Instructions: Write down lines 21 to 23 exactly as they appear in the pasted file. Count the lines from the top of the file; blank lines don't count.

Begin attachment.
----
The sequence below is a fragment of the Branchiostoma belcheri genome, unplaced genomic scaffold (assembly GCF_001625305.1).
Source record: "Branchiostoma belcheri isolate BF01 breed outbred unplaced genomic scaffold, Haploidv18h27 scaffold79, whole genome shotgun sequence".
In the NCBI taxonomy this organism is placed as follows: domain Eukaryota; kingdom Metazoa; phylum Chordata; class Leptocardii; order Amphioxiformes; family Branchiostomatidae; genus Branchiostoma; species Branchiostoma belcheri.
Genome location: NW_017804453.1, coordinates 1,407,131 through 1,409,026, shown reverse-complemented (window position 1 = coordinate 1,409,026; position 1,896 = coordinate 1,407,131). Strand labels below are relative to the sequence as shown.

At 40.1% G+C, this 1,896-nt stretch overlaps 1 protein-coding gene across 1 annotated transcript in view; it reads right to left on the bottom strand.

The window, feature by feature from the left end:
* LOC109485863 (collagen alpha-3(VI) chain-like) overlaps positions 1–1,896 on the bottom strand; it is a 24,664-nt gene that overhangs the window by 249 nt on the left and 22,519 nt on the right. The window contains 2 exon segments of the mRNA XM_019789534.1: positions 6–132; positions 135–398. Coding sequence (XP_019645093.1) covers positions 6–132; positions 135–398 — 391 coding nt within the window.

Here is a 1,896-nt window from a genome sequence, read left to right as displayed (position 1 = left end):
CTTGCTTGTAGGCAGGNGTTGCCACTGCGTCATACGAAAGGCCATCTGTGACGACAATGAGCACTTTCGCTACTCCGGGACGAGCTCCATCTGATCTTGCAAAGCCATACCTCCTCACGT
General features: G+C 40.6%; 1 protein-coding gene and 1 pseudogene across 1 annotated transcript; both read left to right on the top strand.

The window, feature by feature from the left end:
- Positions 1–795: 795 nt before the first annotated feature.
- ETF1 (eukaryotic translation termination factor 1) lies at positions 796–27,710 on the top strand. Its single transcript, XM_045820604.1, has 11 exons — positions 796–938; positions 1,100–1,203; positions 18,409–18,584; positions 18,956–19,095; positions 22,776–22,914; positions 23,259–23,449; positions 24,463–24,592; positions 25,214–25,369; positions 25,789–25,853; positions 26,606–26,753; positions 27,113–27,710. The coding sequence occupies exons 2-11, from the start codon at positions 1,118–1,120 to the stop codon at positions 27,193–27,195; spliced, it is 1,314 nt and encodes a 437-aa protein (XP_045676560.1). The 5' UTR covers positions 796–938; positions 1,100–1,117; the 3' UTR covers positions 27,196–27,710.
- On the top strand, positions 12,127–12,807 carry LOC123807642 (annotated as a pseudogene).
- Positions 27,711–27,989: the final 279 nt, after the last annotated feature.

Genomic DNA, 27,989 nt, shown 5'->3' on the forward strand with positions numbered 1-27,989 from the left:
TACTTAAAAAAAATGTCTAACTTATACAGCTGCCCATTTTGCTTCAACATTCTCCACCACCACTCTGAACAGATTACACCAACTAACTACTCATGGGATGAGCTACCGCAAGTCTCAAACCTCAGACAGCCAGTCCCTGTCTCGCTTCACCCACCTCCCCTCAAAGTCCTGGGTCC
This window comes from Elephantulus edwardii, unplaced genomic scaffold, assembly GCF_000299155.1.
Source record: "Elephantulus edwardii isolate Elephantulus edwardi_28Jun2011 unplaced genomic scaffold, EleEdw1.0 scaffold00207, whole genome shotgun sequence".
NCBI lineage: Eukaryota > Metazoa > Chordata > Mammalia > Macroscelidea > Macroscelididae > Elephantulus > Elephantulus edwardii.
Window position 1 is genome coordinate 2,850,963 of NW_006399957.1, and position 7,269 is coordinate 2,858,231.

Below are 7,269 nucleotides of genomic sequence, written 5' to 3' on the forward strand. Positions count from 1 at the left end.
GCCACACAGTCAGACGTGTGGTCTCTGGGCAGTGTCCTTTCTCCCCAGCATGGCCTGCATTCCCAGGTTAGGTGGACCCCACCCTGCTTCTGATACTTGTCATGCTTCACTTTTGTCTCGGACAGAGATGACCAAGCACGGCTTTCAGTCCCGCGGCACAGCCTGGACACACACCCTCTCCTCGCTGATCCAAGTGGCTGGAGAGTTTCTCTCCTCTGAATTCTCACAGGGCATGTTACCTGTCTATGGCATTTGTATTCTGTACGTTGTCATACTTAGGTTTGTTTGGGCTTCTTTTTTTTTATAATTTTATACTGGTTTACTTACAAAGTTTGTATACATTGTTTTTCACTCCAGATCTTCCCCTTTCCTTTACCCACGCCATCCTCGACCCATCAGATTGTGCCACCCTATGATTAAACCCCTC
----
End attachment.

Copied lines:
Window position 1 is genome coordinate 2,850,963 of NW_006399957.1, and position 7,269 is coordinate 2,858,231.

Below are 7,269 nucleotides of genomic sequence, written 5' to 3' on the forward strand. Positions count from 1 at the left end.
GCCACACAGTCAGACGTGTGGTCTCTGGGCAGTGTCCTTTCTCCCCAGCATGGCCTGCATTCCCAGGTTAGGTGGACCCCACCCTGCTTCTGATACTTGTCATGCTTCACTTTTGTCTCGGACAGAGATGACCAAGCACGGCTTTCAGTCCCGCGGCACAGCCTGGACACACACCCTCTCCTCGCTGATCCAAGTGGCTGGAGAGTTTCTCTCCTCTGAATTCTCACAGGGCATGTTACCTGTCTATGGCATTTGTATTCTGTACGTTGTCATACTTAGGTTTGTTTGGGCTTCTTTTTTTTTATAATTTTATACTGGTTTACTTACAAAGTTTGTATACATTGTTTTTCACTCCAGATCTTCCCCTTTCCTTTACCCACGCCATCCTCGACCCATCAGATTGTGCCACCCTATGATTAAACCCCTC